Egypt negotiating exemption from Russia wheat export tax
A deal is expected to be signed in April after talks in the Egyptian resort town of Sharm el-Sheikh
Egypt is negotiating with Russia for an exemption from wheat export tariffs, Cairo's trade and industry minister said on Wednesday, after a Russian delegation led by President Vladimir Putin visited the country this week.
Minister Mounir Fakhry Abdel Nour said in a press release that he had agreed with Russia's agriculture minister to send a delegation of experts to Moscow in the next few weeks to negotiate a trade agreement that ensures the supply of specific quantities of Russian wheat and excludes Egypt from Russian export tariffs.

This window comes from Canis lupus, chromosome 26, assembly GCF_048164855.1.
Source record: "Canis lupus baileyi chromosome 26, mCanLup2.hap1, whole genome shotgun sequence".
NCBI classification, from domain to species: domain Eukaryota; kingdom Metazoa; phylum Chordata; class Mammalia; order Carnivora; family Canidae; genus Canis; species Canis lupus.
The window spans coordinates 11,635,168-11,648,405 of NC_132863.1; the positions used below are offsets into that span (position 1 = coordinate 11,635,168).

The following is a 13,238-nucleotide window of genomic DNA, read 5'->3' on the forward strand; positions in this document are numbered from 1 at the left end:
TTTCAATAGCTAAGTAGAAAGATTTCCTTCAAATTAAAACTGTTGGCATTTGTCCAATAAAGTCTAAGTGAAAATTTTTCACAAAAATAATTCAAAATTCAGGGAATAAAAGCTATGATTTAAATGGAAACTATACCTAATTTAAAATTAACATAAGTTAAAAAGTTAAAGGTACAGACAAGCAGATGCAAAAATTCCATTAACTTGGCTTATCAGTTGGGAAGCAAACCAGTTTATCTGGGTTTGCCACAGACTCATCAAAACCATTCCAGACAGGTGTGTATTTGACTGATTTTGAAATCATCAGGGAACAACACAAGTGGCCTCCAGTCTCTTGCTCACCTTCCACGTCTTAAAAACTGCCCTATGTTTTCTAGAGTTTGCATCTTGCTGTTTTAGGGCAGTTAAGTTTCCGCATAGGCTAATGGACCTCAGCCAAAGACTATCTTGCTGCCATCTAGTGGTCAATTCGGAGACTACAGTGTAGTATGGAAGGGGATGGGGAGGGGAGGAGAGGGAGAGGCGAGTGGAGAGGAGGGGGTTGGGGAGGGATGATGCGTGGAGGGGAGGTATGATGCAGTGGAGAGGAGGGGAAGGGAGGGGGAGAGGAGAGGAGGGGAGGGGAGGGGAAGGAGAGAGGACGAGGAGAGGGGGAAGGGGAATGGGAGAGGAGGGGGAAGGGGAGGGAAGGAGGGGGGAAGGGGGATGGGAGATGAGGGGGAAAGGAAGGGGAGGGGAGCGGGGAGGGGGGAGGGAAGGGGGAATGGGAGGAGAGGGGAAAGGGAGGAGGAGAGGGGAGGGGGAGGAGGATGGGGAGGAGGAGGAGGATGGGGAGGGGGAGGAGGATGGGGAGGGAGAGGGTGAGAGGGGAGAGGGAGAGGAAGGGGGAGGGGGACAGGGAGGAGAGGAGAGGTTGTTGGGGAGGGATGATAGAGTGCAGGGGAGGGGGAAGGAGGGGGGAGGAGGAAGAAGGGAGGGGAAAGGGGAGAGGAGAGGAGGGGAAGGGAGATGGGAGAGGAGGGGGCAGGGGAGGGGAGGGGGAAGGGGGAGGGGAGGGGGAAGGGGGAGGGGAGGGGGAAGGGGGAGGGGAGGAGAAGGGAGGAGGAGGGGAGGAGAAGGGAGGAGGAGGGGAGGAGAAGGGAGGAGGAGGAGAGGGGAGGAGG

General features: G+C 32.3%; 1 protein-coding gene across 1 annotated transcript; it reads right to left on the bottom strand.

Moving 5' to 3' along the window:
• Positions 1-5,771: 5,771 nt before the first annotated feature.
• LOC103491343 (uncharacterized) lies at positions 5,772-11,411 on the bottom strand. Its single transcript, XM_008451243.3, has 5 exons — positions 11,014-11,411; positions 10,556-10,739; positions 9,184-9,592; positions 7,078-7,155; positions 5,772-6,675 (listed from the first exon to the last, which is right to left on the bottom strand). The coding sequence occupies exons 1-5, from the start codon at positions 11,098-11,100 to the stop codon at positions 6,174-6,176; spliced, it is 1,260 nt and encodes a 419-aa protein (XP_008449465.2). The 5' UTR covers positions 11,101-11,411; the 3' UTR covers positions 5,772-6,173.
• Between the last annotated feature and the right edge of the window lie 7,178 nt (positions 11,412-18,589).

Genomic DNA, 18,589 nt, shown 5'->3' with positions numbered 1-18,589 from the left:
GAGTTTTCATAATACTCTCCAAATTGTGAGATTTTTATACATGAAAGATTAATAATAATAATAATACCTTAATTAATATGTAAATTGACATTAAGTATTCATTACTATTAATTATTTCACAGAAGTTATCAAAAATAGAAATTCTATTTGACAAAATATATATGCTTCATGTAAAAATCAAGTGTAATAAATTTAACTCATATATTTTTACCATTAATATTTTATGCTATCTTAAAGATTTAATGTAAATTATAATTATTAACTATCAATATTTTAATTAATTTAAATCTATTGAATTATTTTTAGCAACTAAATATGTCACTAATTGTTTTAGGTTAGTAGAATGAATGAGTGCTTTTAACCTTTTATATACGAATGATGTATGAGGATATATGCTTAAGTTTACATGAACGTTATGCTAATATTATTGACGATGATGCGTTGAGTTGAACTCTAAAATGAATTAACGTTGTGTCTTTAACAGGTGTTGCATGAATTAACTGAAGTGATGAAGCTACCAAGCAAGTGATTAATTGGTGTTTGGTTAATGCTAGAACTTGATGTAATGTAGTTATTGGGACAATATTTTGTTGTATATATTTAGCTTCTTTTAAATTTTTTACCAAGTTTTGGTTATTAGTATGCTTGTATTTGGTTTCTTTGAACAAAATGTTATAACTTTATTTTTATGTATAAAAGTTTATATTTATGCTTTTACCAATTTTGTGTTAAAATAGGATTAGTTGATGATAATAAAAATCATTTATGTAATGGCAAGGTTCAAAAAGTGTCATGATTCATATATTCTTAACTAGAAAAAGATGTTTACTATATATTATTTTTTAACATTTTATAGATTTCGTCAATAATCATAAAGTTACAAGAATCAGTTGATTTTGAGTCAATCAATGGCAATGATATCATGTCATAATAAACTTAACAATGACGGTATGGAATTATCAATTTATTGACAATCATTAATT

A deal is expected to be signed in April after talks in the Egyptian resort town of Sharm el-Sheikh, Nour said, with the agreement slated to come into effect on June 1.
Egypt, the second-largest buyer of Russian wheat, has been hit by Moscow's curbs on grain exports as the Kremlin seeks to cool domestic prices amid an economic crisis.
The informal curbs have already meant that Russian supplies intended for Egypt's state grain buyer, the General Authority for Supply Commodities (GASC), have missed deadlines on previously agreed contracts.
An export tax was introduced on Feb. 1, with the duty on wheat exports set at 15 percent of the customs price plus 7.5 euros but will be no less than 35 euros ($40) a ton. The tax will be in effect until June 30.
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